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Native CDFI Network has partnered with one of North America’s largest banks to launch an initiative aimed at driving economic growth in Native American communities.

On Indigenous Peoples Day, Native CDFI Network and the BMO Harris Bank N.A. launched BMO for Native-owned Businesses to expand funding and resources to Native American communities across BMO’s footprint. 

The program is a part of parent company the Bank of Montreal’s EMpower initiative, a five-year, $5 billion fund that supports equitable economic recovery through lending, investing, giving and engagement in local communities. 

“At the heart of Native CDFI Network’s work is economic justice for Native people through access to capital and basic financial services. This newly formed partnership between NCN and BMO will more directly connect small business owners with Native CDFIs and, in turn, strengthen financial inclusion of Native people,” Pete Upton, interim CEO of Native CDFI Network, said in a statement. “NCN looks forward to launching and — over time — expanding this partnership to grow NCN’s ability to provide technical assistance to its Native CDFI members.”

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BMO for Native-owned Businesses expands the bank’s investment in small business lending to increase resources for women-, Black- and Latinx-owned businesses to include Native American-owned businesses.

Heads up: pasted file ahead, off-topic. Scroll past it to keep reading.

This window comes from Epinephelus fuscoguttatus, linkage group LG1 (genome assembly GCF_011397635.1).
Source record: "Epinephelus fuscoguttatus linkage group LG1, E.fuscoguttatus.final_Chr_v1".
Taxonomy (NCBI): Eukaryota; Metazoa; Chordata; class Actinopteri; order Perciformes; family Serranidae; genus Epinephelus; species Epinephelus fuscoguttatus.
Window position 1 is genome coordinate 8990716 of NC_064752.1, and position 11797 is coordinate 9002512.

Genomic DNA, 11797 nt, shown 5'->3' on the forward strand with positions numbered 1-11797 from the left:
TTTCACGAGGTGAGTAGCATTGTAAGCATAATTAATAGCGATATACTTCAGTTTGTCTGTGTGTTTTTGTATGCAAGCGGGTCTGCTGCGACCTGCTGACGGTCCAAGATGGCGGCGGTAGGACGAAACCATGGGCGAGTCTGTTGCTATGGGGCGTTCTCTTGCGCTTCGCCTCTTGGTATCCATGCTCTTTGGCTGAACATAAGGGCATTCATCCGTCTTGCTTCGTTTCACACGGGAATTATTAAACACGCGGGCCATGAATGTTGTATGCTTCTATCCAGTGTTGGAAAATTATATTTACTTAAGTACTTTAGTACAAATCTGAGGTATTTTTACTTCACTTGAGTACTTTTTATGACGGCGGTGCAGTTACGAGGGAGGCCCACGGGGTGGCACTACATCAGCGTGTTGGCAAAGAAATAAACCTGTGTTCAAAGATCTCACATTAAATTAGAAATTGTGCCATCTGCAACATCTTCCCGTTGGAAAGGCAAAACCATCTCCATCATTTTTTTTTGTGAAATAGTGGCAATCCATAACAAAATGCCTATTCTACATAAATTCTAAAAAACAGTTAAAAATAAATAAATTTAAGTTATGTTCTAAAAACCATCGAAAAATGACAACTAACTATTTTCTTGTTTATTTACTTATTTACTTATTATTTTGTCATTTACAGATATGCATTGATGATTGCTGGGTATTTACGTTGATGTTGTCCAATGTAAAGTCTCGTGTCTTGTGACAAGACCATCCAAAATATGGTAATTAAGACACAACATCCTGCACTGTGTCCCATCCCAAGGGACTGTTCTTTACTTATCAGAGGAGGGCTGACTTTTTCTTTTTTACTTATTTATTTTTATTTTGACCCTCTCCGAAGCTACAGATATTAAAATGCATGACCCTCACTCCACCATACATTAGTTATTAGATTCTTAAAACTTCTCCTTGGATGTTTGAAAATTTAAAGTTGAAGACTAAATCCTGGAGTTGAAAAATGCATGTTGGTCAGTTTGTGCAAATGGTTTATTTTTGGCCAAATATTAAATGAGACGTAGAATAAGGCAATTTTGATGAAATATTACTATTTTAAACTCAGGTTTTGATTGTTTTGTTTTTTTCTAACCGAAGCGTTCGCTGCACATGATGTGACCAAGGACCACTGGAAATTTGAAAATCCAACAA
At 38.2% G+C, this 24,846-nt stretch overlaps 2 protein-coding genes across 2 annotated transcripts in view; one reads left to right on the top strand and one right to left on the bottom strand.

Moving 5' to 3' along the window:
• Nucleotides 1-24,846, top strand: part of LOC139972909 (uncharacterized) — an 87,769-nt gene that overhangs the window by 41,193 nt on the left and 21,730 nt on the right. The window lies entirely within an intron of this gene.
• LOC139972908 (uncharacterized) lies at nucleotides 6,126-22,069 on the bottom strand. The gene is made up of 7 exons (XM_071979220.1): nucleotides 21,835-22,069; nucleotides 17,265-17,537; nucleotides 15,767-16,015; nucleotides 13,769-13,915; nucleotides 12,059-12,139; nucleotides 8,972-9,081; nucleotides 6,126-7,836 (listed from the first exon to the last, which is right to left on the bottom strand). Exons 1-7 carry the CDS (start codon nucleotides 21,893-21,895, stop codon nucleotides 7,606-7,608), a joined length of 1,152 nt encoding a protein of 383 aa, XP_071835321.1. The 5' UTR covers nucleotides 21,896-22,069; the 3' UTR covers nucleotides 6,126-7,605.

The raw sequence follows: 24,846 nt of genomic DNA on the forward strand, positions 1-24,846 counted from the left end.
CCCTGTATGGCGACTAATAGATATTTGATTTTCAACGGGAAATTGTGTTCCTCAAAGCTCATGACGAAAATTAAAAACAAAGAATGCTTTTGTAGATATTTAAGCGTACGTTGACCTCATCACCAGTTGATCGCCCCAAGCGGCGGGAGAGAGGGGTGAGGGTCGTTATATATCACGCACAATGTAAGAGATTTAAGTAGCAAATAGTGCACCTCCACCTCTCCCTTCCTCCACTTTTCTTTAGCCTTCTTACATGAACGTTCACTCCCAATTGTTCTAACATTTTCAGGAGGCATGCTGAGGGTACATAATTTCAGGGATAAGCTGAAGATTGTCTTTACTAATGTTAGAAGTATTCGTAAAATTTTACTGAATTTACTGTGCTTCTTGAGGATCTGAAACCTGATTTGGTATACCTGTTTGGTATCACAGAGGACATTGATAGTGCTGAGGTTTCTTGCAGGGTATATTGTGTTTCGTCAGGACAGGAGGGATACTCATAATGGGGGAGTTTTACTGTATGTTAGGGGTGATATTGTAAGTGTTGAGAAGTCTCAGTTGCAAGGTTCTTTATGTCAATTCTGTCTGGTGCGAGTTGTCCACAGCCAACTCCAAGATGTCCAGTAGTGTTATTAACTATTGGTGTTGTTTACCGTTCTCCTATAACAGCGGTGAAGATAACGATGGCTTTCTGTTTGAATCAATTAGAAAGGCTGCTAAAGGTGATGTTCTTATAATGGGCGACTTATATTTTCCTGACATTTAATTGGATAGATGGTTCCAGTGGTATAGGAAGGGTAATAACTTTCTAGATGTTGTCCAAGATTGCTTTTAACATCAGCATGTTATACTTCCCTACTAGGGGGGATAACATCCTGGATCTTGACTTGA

Native American communities have historically faced immense barriers in accessing capital. According to a report by Native Nations Institute at the University of Arizona, Indigenous business owners are the least likely of all racial groups to obtain financing from a bank. Proximity to traditional banking institutions and thin credit profiles were cited as significant factors in this disparity. 

BMO for Native-owned Businesses provides access to working capital with a specialized credit-lending product that provides expanded credit criteria and competitive interest rates for customers. It also offers networking opportunities with BMO partners that support Native-owned businesses and educational tools and resources for tribal communities. 

Through the program, Native American business owners and entrepreneurs can receive loans of up to $50,000, which can be used for capital investments such as equipment, inventory, payroll and lease payments, as well as short-term receivables financing.

Eligible borrowers must have a physical operating location or headquarters in BMO’s retail banking markets, annual revenue of $10 million or less, and be 51 percent-owned or controlled by individuals who self-identify as Native American.

“Every business owner deserves access to funding that helps their business grow and make real financial progress,” Niamh Kristufek, head of U.S. business banking at BMO, said in a statement. “Many underserved and marginalized communities struggle to access capital, and we'’e proud that BMO’s new program will create more economic opportunities for Native American-owned businesses.”

BMO for Native-owned Businesses also builds on the bank’s recent efforts to elevate Indigenous communities in Canada with banking opportunities, which include Indigenous partnerships and an Indigenous Advisory Council. The financial institution recently committed to doubling its Indigenous Banking business in Canada from $4 billion to $8 billion.

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